It is vexing why the Senate continue to engage in the foolish practice of requiring a 60 vote majority. With the exception of a few specific items, the constitution doesn't call for it and relies on majority vote. Perhaps more would get done if the Senate simply went back to a 51 vote majority vote and not let a handful of rogue senators run the show.

    February 15, 2013 08:34 am at 8:34 am |
  2. Moonraker

    This is why people despise the GOP. It's a group of bloated, angry white men who will automatically disagree with anyone Obama chooses for a position. It's amazing to me that they refuse to change their obstructionistic ways given that Obama won in a landslide last November. The Tea Party has really infected the GOP like a cancer.

    February 15, 2013 08:38 am at 8:38 am |
  3. Malory Archer


    On October 23, 1987, the Senate denied Robert Bork confirmation, with 42 Senators voting in favor and 58 voting against.


    Apples and oranges Branden. Mr. Hagel was nominated to a cabinet appointment which is a TEMPORARY position that changes with each Administration. bork was nominated to a LIFETIME appointment to the highest office in the land. Your comparison is what is commonly referred to as a false equivelency.

    February 15, 2013 08:38 am at 8:38 am |
  4. Penarrow

    Can the GOP be held accountable for reckless endangerment of U.S security, reckless endangerment of the U.S. economy, reckless endangerment of our environment? This has gone on long enough. Especially McCann and Graham their vanity seems more to them than the security of our country, our economy or our enviroment.

    February 15, 2013 08:44 am at 8:44 am |
  5. mike Lake Orion Michigan

    Didn't Harry Reid and Carl Levin block President Bush's nomination of John Tower in 1989? Harry Reid is one of two things: he's either a hypocrite or has a terrible memory! Hagel would be a disaster as Secretary of Defense.

    February 15, 2013 08:44 am at 8:44 am |
  6. BG

    What is difficult to explain to our allies? We are a leaderless organization with no hope of getting a leader in the White House for another four years. Of course obozo would nominate this clown, he has teh same leadership ability as obozo......zip

    February 15, 2013 08:44 am at 8:44 am |
  7. Peter

    So exactly when are we going to get to the bottom of the intelligence failure that led to the invasion of Iraq and search for WMD that left over 4000 American lives and over 100,000 Iraqi lives lost? Lindsey? John?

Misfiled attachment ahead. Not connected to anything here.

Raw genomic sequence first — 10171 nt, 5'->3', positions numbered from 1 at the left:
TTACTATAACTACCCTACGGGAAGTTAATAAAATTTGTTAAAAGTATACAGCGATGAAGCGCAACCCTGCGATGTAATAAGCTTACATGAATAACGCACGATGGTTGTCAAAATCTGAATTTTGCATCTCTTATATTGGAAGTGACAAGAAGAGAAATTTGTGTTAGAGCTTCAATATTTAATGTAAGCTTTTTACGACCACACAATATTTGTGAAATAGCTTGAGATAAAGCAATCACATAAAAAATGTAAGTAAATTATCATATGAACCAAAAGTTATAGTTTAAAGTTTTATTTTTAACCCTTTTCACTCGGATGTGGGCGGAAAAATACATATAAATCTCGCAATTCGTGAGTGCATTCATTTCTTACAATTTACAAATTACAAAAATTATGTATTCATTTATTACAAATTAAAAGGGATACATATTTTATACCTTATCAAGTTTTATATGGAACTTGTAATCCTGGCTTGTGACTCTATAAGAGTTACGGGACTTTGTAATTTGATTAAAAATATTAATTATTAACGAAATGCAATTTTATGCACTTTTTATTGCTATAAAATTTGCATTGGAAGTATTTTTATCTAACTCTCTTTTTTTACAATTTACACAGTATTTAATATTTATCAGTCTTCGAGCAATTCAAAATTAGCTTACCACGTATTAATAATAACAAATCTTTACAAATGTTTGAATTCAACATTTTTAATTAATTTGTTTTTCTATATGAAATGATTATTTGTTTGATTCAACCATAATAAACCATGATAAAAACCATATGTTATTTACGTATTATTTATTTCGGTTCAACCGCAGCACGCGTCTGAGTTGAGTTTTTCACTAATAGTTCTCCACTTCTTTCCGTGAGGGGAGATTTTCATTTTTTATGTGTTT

February 15, 2013 08:46 am at 8:46 am |
  8. BigD

    GOP is all no and too slow and it is past time for them to go. Make gerrymandering illegal!

    February 15, 2013 08:47 am at 8:47 am |
  9. jason d morris

    It's time to start calling the Republicans' behavior what it is – TREASON. The dictionary defines treason as the betrayal of a trust. I can't think of another term for the behavior they have exhibited for the last few years. It is a betrayal of America's trust to do what you want, and not what's good for the country. Europe is back in a recession because they reduced their deficits too quickly without additional revenue. Sound familiar? If we do what the Repubs want, we'll wind up in the same place, and make no mistake, THAT'S WHAT THEY WANT.

    February 15, 2013 08:50 am at 8:50 am |
  10. Calcommuter

    Knowing full well that the Republicans will vote Hagel in the next count, they stalled his initial nomination. So for absolutely no reason except to prove a point that they are absolutely worthless and out of touch. this was a total waste of taxpayer money, again. Nice going Reps. Enjoy losing more seats in the next election.

    February 15, 2013 08:52 am at 8:52 am |
  11. oldbones24

    The privileged GOP don't have to listen to the peons that voted for the Dems. Just remember, what goes around comes around.

    February 15, 2013 08:54 am at 8:54 am |
  12. Ralph

    It is a sad day when elected officials put politics above the good of the country! Ideally when the election is over the politician would change into a statesman and from that day forward dedicate his efforts to improving this country which we love and believe to be the best country on the planet.

    February 15, 2013 08:55 am at 8:55 am |
  13. The Right Left